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Used as a local anesthetic, cocaine constricts the blood vessels, thereby slowing down blood circulation. It also reduces the sensitivity of nerve endings, especially in the skin, eyes, and areas of the mouth. Because cocaine is a stimulant, it increases the heart and pulse rate and raises blood pressure, causing alertness, insomnia, loss of appetite, and dilated pupils.

Several theories have been proposed to explain the addictive effects of cocaine, which differs from other stimulants in its ability to trap the user in a cycle of continued use. Experiments using animals who are able to self-administer cocaine show that, once the need for cocaine is established, an animal will neglect its hunger and sex drives in order to satisfy the craving for the drug. Rats took cocaine until they died, while monkeys indulged until they exhibited such behaviors as paranoia, hyperactivity, convulsions, and heart failure.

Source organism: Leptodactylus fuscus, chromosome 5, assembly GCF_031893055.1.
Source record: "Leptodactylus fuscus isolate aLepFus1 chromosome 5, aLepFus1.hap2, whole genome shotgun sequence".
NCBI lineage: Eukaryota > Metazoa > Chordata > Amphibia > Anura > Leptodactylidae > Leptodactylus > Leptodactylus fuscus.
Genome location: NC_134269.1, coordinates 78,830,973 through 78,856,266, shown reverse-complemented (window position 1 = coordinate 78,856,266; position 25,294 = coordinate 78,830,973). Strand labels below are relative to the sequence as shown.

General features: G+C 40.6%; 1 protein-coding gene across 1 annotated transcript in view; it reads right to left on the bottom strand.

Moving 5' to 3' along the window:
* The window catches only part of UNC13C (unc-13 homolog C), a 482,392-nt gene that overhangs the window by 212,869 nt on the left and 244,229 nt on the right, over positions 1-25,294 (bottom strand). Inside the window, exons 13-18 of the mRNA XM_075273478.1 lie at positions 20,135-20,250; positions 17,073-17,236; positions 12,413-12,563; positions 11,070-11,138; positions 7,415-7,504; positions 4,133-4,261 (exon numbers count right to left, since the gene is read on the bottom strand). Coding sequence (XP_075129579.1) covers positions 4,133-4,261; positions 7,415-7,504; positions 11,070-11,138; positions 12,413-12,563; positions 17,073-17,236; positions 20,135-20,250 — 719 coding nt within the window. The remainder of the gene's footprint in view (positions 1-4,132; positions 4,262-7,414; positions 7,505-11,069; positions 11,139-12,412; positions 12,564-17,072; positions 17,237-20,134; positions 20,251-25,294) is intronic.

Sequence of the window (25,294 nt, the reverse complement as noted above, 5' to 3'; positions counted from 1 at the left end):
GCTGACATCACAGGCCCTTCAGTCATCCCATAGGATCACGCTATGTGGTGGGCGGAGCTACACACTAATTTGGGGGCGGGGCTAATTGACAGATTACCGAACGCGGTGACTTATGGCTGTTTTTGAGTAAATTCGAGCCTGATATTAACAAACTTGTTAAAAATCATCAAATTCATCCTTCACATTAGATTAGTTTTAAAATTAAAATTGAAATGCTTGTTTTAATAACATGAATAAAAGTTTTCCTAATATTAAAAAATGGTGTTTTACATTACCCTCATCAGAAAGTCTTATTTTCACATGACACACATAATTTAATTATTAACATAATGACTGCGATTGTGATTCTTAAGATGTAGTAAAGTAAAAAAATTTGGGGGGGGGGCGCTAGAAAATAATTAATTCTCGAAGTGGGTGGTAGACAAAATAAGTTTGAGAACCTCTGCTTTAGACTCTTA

Cocaine, like the opioids morphine and heroin, causes addiction by arousing an intense sense of pleasure. Certain parts of the brain induce pleasurable sensations when stimulated. Unlike the opioids, though, cocaine appears to have a greater access to those parts of the brain known as the limbic system, which controls the emotions. Cocaine stimulates the release of the neurotransmitter dopamine, which is responsible for the stimulation of the limbic system. The drug is therefore more potent than other drugs in being more psychologically rewarding. According to a recent theory, most of the mood and behavior changes brought about by cocaine use is due to the release of excess amounts of dopamine in the reward centers of the brain. The ensuing depression and craving for the drug are caused by dopamine depletion after the effects of the drug wear off.

Additional topics

Science EncyclopediaScience & Philosophy: Cluster compound to ConcupiscenceCocaine - History, Introduction To The West, Coca-cola, Early Drug Laws, After The 1960s